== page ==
# Variable resistors,Capacitors and Inductors

Variable resistors

Variable resistors are manufactured in a similar manner to fixed value resistors. Low wattage variable resistors use a carbon track over which a slider is moved.

High wattage variable resistors, on the other hand, are usually wire wound. Both types have inherent problems; carbon variable resistors tend to produce dirt on the track and are prone to track breakage, whereas wire wound versions need many turns to give adequate resolution.

Tracks based on a fused metal/glass material (called cermet, an abbreviation for ceramic/meta!) have greatly superior characteristics to both carbon and wirewound types, and are increasingly used in industry.

Variable resistors are available in linear, logarithmic or anti­ logarithmic forms. The first has a simple linear relationship between slider position and the resistance value. Logarithmic and anti­ logarithmic variable resistors, on the other hand, follow a log curve,and are used, for example, as volume controls or balance controls in audio equipment, in an attempt to compensate for the peculiar response of the human ear.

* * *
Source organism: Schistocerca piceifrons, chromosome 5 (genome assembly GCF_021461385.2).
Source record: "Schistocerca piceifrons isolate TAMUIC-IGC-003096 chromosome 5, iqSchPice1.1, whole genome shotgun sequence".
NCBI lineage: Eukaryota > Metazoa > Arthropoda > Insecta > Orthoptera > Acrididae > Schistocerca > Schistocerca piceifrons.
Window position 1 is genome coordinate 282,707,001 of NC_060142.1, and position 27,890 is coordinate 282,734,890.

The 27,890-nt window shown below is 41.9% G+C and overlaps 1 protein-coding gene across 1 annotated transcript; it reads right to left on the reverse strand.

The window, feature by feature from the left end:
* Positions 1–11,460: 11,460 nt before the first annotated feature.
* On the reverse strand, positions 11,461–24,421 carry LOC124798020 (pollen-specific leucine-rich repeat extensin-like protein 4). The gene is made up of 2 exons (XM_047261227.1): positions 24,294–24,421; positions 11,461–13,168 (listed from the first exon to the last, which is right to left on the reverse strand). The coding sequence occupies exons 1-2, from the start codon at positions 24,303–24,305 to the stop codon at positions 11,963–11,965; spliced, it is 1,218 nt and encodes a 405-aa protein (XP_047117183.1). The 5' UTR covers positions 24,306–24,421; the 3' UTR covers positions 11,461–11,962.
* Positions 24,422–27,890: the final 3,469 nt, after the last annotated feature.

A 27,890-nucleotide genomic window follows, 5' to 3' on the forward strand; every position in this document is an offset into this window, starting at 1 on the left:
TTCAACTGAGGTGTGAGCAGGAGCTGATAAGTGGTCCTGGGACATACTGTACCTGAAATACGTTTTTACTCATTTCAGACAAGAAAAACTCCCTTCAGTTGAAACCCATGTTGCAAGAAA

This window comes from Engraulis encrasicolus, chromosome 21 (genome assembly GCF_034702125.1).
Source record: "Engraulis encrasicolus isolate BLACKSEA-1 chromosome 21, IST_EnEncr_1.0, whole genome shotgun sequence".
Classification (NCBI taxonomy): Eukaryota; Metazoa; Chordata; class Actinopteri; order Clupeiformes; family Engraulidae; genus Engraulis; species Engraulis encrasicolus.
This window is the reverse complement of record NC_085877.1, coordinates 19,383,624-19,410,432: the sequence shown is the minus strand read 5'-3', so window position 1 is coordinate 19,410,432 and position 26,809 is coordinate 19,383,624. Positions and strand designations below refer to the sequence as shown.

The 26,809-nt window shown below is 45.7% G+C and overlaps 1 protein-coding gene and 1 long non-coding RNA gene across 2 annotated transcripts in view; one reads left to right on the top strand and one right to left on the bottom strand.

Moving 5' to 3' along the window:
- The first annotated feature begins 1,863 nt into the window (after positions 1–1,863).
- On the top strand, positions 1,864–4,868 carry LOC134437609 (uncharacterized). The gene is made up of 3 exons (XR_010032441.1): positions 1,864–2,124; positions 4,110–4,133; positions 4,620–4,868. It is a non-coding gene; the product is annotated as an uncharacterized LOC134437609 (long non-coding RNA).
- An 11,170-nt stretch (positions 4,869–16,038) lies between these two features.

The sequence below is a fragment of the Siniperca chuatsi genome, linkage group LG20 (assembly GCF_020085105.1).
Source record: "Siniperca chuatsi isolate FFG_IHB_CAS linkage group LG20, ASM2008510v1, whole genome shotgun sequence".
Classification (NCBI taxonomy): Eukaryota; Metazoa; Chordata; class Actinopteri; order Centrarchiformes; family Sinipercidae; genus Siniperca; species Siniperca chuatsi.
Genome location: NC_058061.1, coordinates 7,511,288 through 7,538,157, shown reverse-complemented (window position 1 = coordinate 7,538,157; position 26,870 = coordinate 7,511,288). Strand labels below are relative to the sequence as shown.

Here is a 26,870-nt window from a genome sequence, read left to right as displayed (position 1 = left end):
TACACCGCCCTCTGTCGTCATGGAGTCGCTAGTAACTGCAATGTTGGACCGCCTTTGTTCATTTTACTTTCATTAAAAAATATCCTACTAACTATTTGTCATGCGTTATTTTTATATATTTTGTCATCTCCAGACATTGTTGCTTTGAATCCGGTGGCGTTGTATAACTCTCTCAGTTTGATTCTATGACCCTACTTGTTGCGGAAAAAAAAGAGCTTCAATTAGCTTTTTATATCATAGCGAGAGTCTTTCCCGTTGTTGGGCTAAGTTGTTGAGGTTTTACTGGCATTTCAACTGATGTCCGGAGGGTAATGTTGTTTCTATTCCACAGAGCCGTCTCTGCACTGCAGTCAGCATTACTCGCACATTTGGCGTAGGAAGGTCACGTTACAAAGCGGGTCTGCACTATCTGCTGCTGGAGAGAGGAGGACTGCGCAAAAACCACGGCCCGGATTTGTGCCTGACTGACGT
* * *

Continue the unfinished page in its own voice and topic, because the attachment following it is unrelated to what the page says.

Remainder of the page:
Resistor and capacitor letter and digit code

(BS 1852)

Resistor values are indicated as follows:

Capacitors

The construction of capacitors is governed by the equation:

Where A is the area of the plates of the capacitor, E is the permittivity of material between the plates, and d is the separation of the plates.

A simple parallel plate capacitor construction following this is illustrated in (a).

In general, the capacitance of parallel plates is inadequate for practical circuits. For example, two plates of I 00 cm2, separated by I mm, would have a capacitance of around 80 pF. The design of high value capacitors is achieved by increasing plate area A and permittivity E or by decreasing plate separation d.